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The Choices We Make

Which part is choice? Which part is destiny? 

Which part is inevitable? 

What do we own? What do we deny?

The cock crows three times.

Somewhere right now my sister is blaming me for everything that ever went wrong in her life.

Somewhere my fiancee’s ex is spreading lies.

there are no angels; there are devils in many ways

Take it like a woman. A mother with an almost good as new heart.

Except for the cracks, where she oozes onto the floor.

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On Working

Normally, I err on the side of women. I vote on the side of the most down trodden. I believe the oppressed over the oppressors reflexively. I look around at friends who are passionate about a subject and often will–if it is their area of expertise and not mine, default to their judgement on an issue.

My own life has not been without its adversaries. I’ve had assailants. Wicked stepfathers. Oppressive male coworkers. I could easily slip into the prejudices of men are evil, most women are good.

But that isn’t always so.

I know women who are #metoo-ing that have nothing to #metoo about. That’s infuriating. Like please, save space for actual victims of harassment. If you’re not in this sisterhood, good for you. But for heaven’s sake don’t undermine the credibility of those that have.

Perhaps nothing infuriates me more than a woman who uses womanhood as some sort of crutch. An excuse not to work. An excuse not to contribute to society in a positive way somehow. Recently a woman of that description came up in conversation. She was said to have wanted “a traditional life of a wife.” What is that? I wondered. She didn’t want to work outside the home and wanted everything handed to her. She didn’t want to work inside the home either. Oh she wanted to be a *traditional* wife.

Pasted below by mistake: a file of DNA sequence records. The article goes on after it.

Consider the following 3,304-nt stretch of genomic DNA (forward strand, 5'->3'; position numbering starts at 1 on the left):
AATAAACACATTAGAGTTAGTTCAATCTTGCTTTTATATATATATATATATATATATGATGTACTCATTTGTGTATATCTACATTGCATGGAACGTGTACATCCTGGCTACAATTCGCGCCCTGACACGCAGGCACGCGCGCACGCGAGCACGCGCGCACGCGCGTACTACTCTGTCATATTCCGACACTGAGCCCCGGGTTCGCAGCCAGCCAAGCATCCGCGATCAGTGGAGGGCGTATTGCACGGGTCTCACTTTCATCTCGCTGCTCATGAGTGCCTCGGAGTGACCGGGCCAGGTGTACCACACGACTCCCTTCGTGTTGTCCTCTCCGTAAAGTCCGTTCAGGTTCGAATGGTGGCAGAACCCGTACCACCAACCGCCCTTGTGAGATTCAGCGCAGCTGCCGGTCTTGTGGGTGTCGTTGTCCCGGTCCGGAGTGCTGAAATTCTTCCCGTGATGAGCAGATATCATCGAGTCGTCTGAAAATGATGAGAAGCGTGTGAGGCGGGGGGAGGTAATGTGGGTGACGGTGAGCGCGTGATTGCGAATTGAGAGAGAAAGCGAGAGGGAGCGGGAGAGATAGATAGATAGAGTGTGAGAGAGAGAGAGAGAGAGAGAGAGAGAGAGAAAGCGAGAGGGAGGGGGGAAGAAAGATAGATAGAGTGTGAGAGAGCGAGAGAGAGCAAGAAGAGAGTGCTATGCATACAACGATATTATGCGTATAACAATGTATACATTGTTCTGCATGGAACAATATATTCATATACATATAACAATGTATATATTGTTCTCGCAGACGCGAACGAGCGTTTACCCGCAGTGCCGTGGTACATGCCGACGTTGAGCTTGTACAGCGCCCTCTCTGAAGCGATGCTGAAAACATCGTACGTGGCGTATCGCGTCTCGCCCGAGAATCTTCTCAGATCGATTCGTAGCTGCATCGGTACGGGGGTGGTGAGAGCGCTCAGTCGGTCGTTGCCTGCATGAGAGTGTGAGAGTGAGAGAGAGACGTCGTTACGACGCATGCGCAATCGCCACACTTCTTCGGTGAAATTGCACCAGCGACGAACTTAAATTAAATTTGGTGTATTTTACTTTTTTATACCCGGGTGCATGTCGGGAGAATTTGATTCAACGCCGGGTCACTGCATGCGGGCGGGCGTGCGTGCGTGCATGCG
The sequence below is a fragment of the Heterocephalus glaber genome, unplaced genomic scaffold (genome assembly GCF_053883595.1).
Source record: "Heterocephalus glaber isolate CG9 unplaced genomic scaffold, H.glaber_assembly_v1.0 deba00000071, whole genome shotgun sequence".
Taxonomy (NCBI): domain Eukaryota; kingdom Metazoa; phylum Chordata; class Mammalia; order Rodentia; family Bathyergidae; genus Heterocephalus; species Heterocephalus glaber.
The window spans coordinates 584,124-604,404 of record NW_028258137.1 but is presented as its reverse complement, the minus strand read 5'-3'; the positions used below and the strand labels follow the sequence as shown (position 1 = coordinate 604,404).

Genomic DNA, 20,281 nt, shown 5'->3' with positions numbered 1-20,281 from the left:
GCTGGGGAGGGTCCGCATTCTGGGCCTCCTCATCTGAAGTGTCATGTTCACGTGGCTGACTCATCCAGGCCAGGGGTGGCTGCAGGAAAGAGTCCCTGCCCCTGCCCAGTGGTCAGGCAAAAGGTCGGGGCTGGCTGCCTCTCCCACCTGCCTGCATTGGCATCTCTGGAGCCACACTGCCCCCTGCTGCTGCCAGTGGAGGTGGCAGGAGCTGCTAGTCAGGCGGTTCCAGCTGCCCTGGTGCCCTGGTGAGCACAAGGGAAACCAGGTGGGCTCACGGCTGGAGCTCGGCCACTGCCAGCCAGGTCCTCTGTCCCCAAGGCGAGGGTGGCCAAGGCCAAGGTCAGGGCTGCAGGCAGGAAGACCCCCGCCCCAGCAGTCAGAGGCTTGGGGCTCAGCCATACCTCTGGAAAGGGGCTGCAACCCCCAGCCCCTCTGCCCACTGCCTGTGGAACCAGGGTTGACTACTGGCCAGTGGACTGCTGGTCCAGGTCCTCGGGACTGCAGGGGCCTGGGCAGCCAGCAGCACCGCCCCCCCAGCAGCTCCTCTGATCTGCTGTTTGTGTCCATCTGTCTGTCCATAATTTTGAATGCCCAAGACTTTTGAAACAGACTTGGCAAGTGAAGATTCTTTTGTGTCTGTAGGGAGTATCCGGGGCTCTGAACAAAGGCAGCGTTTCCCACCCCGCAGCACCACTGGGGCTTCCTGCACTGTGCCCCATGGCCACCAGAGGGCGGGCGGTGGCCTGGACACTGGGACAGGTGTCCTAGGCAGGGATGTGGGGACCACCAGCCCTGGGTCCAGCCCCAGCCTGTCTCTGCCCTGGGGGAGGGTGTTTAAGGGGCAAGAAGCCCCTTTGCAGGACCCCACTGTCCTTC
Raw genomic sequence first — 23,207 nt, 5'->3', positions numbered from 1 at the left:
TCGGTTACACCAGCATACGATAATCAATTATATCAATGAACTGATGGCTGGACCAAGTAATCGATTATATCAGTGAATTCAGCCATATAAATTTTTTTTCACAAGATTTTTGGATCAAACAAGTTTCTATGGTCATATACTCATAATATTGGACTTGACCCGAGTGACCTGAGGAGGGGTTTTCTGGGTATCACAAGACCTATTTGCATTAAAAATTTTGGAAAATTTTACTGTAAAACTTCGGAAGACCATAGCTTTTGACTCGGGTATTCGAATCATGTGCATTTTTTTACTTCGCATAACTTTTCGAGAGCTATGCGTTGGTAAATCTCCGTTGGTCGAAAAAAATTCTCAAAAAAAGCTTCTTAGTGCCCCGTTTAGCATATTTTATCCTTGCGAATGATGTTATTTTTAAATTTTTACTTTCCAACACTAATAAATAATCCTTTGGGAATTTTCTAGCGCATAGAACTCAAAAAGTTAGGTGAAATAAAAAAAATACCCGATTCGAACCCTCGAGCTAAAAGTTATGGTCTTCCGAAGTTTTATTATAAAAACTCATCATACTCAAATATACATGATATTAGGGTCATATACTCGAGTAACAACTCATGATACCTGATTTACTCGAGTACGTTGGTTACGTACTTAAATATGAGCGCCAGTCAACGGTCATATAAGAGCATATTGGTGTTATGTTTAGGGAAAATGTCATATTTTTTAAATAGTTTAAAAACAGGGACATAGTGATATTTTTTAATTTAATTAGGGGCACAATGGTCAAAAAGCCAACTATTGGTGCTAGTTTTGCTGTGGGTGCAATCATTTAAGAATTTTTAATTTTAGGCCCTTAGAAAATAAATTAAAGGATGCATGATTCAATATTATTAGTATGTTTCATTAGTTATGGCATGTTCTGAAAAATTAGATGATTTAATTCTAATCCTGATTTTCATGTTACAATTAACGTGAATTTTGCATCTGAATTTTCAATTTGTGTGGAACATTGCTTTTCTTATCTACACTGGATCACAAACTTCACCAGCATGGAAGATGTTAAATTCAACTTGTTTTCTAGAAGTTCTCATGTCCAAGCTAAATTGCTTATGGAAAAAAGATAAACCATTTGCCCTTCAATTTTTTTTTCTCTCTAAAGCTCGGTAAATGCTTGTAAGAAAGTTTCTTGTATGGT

Did that ever exist? Economically working class white women and all women of color have pretty much *had* to work despite marital status. Where is this fantasy land of non work?

What is this idea of using the word “had”? What is that supposed to imply. To live on this planet and survive most people regardless of gender “have” to work–what that work is changes depending on our geography, skill level, etc. But also implied here is that there are yet still some women who have this idea that marriage or living with (usually) a man is a ticket to sit on the couch.

I read this god awful whiney piece in the Washington Post this morning: Minority White Workers are upset because they had no gumption for learning skills or higher education so they are working factory line work where those around them are largely immigrant labor. Aye dios mio.

There is always something one can do to be a productive member of society. My inmate students often talk about their time fighting fires as inmate firefighters as some of the proudest moments of their lives–when they did for others –regardless of how shitty the pay is.

Work at each of our own paces. Work the work that suits us best. Work the work we have the opportunity to do whether its for cash, on our selves, our families. Work to make our world a better place.